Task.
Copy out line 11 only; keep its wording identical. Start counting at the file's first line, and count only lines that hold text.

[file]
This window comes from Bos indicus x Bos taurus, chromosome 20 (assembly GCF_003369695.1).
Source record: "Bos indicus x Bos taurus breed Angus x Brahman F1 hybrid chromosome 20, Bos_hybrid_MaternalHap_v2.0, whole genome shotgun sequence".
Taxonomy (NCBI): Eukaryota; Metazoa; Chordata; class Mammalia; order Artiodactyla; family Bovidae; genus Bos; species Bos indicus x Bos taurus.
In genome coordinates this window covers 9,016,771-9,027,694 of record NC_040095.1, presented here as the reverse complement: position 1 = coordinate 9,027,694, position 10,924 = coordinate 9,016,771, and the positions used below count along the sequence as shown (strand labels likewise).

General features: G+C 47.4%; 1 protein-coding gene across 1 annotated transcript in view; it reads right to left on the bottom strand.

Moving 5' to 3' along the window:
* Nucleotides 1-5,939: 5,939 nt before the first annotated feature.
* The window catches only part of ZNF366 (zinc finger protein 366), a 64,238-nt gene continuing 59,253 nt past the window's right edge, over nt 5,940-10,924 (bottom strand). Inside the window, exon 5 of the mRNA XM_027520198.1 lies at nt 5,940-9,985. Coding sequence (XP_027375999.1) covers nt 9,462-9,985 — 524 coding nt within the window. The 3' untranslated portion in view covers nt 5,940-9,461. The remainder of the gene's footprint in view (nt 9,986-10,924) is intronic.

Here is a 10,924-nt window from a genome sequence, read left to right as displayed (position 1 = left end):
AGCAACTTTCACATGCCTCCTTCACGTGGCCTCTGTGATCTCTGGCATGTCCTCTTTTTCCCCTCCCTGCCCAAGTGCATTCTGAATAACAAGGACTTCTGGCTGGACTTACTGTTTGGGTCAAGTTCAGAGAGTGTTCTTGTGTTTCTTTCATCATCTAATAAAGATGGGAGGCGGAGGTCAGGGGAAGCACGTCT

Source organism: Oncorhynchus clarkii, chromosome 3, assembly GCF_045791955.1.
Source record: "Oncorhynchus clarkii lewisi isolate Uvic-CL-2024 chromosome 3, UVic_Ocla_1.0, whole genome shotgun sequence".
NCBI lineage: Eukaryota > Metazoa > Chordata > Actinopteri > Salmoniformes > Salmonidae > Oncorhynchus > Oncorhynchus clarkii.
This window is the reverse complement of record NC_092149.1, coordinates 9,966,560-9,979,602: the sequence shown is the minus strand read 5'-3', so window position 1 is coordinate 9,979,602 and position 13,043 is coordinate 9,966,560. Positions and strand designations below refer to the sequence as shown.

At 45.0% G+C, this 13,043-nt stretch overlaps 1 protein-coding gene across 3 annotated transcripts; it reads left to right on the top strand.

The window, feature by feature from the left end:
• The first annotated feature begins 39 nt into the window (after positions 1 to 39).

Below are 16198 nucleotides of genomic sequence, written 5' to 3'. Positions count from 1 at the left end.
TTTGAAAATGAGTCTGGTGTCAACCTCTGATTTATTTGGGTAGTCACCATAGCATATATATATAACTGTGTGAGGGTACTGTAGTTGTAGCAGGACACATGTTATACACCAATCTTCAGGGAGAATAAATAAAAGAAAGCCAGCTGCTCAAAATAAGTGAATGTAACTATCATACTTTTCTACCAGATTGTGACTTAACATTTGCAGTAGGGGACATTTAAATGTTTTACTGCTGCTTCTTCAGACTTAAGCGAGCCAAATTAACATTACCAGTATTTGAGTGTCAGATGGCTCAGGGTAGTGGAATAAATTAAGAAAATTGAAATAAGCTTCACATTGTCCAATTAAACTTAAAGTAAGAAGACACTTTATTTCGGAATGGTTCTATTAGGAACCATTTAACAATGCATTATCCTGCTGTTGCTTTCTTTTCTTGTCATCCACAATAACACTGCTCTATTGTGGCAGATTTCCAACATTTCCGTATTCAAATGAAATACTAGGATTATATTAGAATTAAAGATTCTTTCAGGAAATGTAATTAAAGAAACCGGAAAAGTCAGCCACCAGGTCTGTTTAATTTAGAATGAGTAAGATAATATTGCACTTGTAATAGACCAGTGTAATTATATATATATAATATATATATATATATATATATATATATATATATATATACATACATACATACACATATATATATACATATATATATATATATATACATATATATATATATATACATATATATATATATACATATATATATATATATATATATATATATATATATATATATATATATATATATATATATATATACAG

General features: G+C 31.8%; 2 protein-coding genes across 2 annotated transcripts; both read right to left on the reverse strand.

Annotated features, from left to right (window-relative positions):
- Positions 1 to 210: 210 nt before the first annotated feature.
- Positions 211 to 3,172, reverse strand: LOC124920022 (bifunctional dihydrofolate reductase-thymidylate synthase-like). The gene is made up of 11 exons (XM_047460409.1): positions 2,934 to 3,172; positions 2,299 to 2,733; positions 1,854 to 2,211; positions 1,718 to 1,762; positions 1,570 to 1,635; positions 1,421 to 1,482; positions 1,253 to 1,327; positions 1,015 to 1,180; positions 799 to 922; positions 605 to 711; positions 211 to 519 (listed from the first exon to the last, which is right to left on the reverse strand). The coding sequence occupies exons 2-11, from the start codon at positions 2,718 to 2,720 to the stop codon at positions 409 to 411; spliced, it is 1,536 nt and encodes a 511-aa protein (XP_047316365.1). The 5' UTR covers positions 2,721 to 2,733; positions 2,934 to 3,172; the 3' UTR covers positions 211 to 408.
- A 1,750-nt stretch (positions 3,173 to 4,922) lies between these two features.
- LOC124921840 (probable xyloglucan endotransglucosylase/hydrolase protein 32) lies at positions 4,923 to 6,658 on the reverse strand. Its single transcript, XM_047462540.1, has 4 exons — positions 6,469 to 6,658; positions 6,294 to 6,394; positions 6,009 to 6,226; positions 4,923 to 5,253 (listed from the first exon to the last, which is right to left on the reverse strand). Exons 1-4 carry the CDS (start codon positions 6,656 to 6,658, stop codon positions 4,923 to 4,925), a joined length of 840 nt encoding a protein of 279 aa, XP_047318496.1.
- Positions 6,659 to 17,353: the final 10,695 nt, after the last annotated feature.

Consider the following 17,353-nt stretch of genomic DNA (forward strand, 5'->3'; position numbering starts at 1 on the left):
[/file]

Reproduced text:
Source organism: Oncorhynchus clarkii, chromosome 3, assembly GCF_045791955.1.